The castle shook and Gabrielle’s cat ran back to the castle. “Gabrielle,” it called in an impatient voice.

“I know,” Gabrielle said. She paused for a moment in front of Elise. “You may feel like an intruder, Fürstin, but realize this: I am trusting you with the one person I treasure most in this world. Stop forcing yourself to prove your worth, and you will find peace.”



“Yes,” Gabrielle said, hustling back into the castle. Her cat leaped into her arms and the duo disappeared inside. Literately. When they entered they castle threshold they disappeared like a wisp of smoke.

“Consider it later,” Elise reminded herself as a servant pulled a horse up to the flock of swans. When Elise saw the horse, she swore several times, making her assistant swan keepers/servants stared wide eyed at her.

It was Falk’s horse, a spirited beast that shied easily and ran like hellhounds chased him on his mild days.

Something deep in the castle roared. “No other choice,” Elise grimly said, throwing herself into the saddle.

The horse shied, but Elise clamped herself to its back like a flea. “Go, go, fly, brothers!” Elise urged as the horse ran straight into the swan flock.

The swans beat their wings and clumsily took flight. They fought their way into the air, crashing into each other like drunken sailors.

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Elise heeled Falk’s horse, and the beast took off, careening out of Castle Brandis and entering the city. “Look out!” Elise shouted as they galloped down city streets.

Men, women, and children leaped out of the way, and Elise didn’t try to slow the horse down. Instead, she cast nervous glances to the sky, watching for the flock of swans.

They left the capital, bearing west.

When Elise cleared the gates, she loosened the reins. Falk’s horse threw himself into a frenzied gallop. Elise tangled one hand in his mane and clamped onto the saddle with her other hand.

The land to the west of Brandis was, mercifully, free of trees. It made it easier to watch her brothers, but it also made Elise an open target.

After ten minutes of flying, several of the white swans started to sink. Their flight was labored, and they strained their graceful necks forward when they pumped their wings.

Falk’s horse had worked up a sweat, so Elise pulled him back into a trot. They lagged behind the swans, which flew closer and closer to the ground.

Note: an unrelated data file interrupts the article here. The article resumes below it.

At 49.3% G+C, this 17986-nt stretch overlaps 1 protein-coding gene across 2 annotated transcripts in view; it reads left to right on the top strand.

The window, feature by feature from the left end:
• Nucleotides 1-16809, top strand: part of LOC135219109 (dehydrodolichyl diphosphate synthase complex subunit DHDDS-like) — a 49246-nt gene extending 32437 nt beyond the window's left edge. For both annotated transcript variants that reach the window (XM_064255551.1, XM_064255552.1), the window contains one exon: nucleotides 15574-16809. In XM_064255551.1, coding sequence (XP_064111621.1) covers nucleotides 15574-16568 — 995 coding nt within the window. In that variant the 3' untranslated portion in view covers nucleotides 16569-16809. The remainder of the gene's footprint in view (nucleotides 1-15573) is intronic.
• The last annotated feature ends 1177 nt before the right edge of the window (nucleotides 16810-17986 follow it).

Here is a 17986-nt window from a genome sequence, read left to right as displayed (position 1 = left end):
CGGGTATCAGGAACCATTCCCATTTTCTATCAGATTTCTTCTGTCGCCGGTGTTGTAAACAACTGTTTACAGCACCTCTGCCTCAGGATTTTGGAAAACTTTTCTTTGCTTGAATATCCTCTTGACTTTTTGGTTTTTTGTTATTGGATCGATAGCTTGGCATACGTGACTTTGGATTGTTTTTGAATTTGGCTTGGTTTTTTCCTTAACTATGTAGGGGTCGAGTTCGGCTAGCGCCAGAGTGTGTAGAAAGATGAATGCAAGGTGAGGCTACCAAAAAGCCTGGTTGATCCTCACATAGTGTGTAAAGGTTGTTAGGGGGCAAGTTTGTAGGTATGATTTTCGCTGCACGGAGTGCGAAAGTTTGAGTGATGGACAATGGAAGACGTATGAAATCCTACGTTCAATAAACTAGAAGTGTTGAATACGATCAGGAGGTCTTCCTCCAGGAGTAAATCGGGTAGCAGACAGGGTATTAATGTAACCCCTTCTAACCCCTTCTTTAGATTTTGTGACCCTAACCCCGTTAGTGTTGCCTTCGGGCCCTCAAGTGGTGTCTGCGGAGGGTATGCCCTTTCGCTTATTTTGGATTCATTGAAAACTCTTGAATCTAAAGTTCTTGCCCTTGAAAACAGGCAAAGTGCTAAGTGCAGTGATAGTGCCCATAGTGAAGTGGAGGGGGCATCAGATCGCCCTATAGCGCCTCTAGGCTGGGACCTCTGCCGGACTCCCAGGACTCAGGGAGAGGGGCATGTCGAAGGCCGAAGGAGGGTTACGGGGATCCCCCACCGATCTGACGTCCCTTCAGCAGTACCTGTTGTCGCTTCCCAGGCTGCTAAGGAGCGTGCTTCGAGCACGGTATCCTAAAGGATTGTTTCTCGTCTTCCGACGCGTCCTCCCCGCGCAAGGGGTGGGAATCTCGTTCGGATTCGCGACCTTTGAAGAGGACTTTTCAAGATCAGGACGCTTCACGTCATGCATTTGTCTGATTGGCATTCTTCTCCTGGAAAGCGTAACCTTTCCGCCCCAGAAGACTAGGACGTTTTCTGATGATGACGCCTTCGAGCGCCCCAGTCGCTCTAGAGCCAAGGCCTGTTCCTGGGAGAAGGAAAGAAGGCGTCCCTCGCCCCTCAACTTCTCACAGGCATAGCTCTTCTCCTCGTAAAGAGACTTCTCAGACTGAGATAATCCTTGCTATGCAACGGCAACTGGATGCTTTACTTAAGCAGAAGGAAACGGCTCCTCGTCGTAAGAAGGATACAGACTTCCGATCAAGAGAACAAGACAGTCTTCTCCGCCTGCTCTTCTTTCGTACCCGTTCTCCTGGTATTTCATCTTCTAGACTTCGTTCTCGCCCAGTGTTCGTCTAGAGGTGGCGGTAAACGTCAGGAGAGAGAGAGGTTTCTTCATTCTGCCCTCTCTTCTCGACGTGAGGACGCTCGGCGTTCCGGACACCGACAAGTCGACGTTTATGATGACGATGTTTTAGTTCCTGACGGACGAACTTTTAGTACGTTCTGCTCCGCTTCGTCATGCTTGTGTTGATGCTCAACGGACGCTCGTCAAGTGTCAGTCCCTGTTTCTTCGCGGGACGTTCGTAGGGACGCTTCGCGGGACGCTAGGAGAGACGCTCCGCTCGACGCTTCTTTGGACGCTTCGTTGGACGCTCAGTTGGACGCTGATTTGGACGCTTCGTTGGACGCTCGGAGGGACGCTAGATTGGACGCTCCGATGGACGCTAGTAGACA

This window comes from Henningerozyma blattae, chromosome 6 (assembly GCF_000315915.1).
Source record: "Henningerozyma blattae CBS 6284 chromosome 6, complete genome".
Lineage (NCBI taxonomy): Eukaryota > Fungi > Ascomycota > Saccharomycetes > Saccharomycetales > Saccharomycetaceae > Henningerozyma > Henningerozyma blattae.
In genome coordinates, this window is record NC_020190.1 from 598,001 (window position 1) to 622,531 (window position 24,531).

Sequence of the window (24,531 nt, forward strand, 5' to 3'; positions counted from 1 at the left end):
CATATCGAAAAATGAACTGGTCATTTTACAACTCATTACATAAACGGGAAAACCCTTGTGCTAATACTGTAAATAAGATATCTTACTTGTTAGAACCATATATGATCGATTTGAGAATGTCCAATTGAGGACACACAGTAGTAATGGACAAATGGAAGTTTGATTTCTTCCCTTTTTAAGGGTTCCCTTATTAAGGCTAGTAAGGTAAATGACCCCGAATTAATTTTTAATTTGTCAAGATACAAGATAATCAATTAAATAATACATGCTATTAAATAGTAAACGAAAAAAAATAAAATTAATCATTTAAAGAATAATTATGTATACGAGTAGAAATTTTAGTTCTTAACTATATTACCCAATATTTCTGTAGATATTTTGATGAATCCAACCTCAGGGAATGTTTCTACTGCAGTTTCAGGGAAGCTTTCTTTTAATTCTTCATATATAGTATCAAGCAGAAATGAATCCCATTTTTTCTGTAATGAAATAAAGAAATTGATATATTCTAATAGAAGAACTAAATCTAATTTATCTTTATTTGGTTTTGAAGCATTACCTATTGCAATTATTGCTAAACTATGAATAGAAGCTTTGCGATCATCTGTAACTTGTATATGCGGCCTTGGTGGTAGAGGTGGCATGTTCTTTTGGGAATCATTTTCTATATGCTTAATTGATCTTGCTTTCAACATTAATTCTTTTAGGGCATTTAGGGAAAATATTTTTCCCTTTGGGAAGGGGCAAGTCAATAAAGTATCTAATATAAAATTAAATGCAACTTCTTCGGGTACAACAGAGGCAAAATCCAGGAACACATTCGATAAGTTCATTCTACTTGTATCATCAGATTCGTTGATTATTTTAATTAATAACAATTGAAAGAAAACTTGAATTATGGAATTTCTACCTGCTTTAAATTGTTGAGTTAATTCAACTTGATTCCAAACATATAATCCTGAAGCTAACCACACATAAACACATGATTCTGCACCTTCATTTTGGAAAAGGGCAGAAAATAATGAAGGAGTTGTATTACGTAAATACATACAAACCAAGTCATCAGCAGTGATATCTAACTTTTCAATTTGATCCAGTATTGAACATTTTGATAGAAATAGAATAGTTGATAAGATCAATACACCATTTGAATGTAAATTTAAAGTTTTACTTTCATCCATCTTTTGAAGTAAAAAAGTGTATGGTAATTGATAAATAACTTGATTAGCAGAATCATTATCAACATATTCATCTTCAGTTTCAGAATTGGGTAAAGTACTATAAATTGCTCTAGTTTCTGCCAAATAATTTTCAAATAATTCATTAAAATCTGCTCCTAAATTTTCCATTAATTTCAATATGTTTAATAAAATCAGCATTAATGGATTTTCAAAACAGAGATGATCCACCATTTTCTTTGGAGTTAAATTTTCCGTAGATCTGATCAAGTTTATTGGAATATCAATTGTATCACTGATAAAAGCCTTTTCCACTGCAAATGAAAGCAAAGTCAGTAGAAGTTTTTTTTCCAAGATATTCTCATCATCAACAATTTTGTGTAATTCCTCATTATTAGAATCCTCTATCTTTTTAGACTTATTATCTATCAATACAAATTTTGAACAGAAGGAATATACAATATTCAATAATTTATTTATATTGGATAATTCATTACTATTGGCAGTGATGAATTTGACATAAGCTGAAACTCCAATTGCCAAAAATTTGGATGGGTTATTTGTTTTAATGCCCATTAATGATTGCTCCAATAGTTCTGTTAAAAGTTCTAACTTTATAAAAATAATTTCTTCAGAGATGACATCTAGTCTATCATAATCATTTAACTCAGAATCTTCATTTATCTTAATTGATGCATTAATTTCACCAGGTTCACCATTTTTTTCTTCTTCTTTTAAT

When the first swan crash-landed—rolling when he failed to slow down before touching the ground—Elise slide off the horse’s back and led him up to the flock as the rest of the swans tried landing, having roughly the same amount of success as the first swan.

“We have to keep moving. If you can’t fly, you have to walk,” Elise said, nudging the swans forward.

The swans walked more gracefully than they flew, although the pace left much to be desired. They almost glided when they walked, their backs and shoulders barely moving up and down.

“Faster than this, brothers. Please, if you can understand me, walk faster,” Elise said.

They didn’t walk faster.

Elise clamped down on the knot in her throat and the tears stinging her eyes. “Come on, birds,” Elise said as she used herself and the horse to force the swans to march forward.

Their black webbed feet padded the ground as they picked up their pace, occasionally stopping to hiss at Elise as she rushed them.

After five to ten minutes of waddling, Elise glanced back at Castle Brandis.

A black cloud hung around the tallest tower of the palace. There were flashes of red light that occasionally lit up the innards of the cloud.

“Fly, brothers. FLY,” Elise shouted, throwing herself on Falk’s horse before directing the animal to plow through the flock.

The birds resentfully took to the air, hissing and clicking at Elise as they took off, clumsily pumping their wings to gain altitude.

Elise again clamped onto the horse, her muscles protesting with the stiffness and tension she held the position in. She risked a glance over her shoulder and wished she hadn’t. The cloud left Castle Brandis and was creeping in their direction. Instead of floating like a normal cloud, the black fog bobbed like a cork on rough waters. It rolled downwards before winding up, cresting like an ocean wave.

A forest was within sight. If Elise could reach it, with her brothers, before the cloud found them they might have a chance.

“Don’t!” Elise shouted when one of the birds started to sink.

The swan hastily pumped its wings, knocking into one of the other swans.

Elise’s foster brothers squabbled in the air as Elise and the horse thundered along the ground.

The cloud was maybe two to three stone throws away when Elise and the swans reached the edge of the forest.

The swans dropped like rocks, shaking dust from their white feathers when they stood and beat their wings.

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